Byers Geared Steam Locomotives
Geared Steam Locomotive Works ©
Engineering News - January 6, 1896
In 1873, John F. Byers opened the John F. Byers Machine Company in of Ravenna, Ohio. He began building various type of equipment for the construction industry. One of these endeavors led him to build a number of small geared steam locomotives. Relatively small in size, they were marketed as a light duty contractor type engine with gearing being promoted as an advantage over similar sized "rod locomotives".
By May of 1896, four had been built with three of these known to be in use commercially. It is unknown when the company went out of business and how many locomotives were actually built. The last locomotive known to be built was completed in 1906. This places the minimum number built at 5 with the likelihood that more may have been built in intervening years between 1896 and 1906.
An abbreviated overview of the basic features of these locomotives follows:
|Boiler||"Tee" or "boot" type.|
|Cab||Open with basic roof|
|Cylinders||Two were vertically mounted on the frame. They were positioned on opposite sides of the frame, next to the boiler, approximately half the frame's length back from the front of the locomotive.|
|Drivers||Four drivers were mounted on the frame in fixed positions.|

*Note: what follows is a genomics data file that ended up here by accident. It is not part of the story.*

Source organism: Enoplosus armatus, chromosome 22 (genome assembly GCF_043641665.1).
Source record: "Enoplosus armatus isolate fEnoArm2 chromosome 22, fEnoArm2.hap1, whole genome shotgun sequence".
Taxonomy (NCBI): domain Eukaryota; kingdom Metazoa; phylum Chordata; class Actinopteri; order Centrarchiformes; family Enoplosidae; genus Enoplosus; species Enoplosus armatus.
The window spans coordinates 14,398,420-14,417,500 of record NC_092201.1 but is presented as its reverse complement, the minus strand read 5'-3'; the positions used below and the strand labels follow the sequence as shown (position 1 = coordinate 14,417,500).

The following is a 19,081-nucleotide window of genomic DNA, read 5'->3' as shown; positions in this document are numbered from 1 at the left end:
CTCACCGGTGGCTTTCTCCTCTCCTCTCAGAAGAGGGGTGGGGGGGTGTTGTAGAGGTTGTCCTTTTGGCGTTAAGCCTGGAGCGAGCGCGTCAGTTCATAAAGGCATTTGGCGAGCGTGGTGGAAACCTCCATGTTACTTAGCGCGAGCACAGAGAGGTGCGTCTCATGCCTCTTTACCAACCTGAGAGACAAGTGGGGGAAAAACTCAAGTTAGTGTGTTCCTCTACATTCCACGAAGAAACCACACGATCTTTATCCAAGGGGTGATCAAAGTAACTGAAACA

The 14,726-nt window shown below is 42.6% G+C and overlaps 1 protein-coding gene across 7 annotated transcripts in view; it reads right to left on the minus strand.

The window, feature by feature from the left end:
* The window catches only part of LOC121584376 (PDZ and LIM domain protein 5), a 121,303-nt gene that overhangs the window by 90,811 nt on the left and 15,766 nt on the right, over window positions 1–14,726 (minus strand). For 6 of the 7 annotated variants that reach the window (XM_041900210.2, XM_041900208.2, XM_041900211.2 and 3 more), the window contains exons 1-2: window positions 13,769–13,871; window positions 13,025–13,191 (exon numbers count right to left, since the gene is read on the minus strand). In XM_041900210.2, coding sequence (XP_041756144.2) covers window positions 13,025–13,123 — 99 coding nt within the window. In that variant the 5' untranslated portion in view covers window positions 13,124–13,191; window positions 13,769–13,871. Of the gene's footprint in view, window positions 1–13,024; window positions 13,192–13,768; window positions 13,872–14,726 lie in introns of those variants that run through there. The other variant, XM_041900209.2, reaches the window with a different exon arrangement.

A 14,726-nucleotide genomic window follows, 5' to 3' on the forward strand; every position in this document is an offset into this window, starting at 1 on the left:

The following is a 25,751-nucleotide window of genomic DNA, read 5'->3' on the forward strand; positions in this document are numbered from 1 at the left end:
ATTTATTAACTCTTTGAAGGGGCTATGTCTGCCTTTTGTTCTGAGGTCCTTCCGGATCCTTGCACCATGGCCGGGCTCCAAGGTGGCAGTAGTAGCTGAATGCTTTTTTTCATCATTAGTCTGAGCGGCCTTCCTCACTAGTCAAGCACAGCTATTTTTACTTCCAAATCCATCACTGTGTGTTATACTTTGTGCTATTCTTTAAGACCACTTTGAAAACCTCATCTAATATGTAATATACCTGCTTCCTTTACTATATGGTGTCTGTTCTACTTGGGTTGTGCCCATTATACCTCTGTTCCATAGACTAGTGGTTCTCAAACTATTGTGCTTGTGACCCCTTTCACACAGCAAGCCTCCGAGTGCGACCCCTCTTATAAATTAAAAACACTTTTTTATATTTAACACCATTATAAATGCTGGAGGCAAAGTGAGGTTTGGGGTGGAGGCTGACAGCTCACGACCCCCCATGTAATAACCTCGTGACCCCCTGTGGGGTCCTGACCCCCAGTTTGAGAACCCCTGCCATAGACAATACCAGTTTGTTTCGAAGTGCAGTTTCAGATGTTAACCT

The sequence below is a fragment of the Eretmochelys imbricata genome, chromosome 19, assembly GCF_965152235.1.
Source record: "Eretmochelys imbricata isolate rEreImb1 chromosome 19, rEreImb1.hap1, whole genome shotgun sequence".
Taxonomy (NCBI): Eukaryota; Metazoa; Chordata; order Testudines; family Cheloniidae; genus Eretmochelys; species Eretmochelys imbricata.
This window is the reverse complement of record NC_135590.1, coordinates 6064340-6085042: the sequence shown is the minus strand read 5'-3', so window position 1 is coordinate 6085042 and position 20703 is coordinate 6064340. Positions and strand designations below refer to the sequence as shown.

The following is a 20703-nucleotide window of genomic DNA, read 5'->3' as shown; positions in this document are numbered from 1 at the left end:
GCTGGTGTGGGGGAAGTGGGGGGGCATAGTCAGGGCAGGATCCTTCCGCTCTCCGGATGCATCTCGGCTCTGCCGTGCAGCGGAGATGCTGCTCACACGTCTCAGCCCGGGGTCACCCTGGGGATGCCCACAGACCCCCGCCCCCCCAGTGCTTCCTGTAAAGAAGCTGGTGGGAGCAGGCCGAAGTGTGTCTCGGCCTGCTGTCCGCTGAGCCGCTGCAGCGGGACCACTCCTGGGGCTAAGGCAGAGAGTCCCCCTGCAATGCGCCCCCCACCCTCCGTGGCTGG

|Frame||Fixed - cast iron|
|Gauge||Standard and 36" were offered.|
|Overall length||12 foot 3 inches|
|Short Wheel Base||3 foot 4 inches|
|Weight||5 1/2 tons - in working order|
A detailed description with specifications is located in the article "A Geared Locomotive For Contractor's Use" with it's accompanying General Dimensions .
Manufacturer: John F. Byers Machine Company - South Sycamore St. - Ravenna, Ohio USA
Geographic Use: United States
Quantities: Total quantities actually built are unknown, but it is believed there were at least 5.
When Manufactured: A comprehensive range of build dates is unknown, but from the information we have, May, 1886 to 1906 is a conservative representation.
We are grateful to John Taubeneck of Seattle, Washington for his contribution of the article that became the inspiration for these pages.
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